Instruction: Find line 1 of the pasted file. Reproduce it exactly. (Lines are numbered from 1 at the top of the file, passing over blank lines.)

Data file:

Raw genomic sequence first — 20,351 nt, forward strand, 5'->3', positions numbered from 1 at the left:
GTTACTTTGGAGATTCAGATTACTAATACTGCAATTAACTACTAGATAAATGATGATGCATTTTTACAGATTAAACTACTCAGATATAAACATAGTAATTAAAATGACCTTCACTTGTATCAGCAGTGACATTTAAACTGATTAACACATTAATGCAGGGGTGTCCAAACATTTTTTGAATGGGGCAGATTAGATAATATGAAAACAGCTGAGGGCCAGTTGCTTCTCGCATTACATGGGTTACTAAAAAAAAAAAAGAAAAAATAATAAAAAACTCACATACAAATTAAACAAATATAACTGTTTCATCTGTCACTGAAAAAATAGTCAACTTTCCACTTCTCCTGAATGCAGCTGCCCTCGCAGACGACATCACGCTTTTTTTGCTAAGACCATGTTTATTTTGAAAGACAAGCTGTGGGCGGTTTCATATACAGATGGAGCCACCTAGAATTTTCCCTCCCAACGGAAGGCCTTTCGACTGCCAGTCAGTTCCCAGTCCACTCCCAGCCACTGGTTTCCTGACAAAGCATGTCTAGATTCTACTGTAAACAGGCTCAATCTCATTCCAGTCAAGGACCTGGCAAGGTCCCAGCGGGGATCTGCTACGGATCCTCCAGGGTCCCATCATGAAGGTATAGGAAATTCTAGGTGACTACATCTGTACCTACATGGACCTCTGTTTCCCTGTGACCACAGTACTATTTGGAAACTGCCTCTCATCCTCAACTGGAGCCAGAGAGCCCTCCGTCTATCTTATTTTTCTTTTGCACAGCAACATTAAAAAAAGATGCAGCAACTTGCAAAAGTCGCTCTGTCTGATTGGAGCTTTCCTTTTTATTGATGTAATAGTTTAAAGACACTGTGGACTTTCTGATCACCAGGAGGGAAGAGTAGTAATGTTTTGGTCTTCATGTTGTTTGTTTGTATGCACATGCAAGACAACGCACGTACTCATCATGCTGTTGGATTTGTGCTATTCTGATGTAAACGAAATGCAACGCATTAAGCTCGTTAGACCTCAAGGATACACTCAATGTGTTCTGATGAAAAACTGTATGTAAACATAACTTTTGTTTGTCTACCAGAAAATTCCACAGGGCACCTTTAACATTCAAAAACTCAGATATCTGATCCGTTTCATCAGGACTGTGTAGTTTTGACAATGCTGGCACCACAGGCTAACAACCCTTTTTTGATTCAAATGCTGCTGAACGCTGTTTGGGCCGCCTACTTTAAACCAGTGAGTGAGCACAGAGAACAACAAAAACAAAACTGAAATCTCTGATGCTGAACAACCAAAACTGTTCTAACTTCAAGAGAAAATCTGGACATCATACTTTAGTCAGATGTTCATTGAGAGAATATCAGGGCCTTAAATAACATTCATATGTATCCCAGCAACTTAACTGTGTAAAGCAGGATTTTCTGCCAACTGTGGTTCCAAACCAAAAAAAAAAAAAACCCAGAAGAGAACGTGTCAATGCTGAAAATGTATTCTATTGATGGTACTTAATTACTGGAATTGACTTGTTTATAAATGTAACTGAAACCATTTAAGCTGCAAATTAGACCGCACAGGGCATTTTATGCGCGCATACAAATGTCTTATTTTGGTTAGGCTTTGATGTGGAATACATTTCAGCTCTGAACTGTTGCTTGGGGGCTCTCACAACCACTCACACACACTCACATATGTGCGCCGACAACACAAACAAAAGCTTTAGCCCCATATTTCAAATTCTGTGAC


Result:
Raw genomic sequence first — 20,351 nt, forward strand, 5'->3', positions numbered from 1 at the left: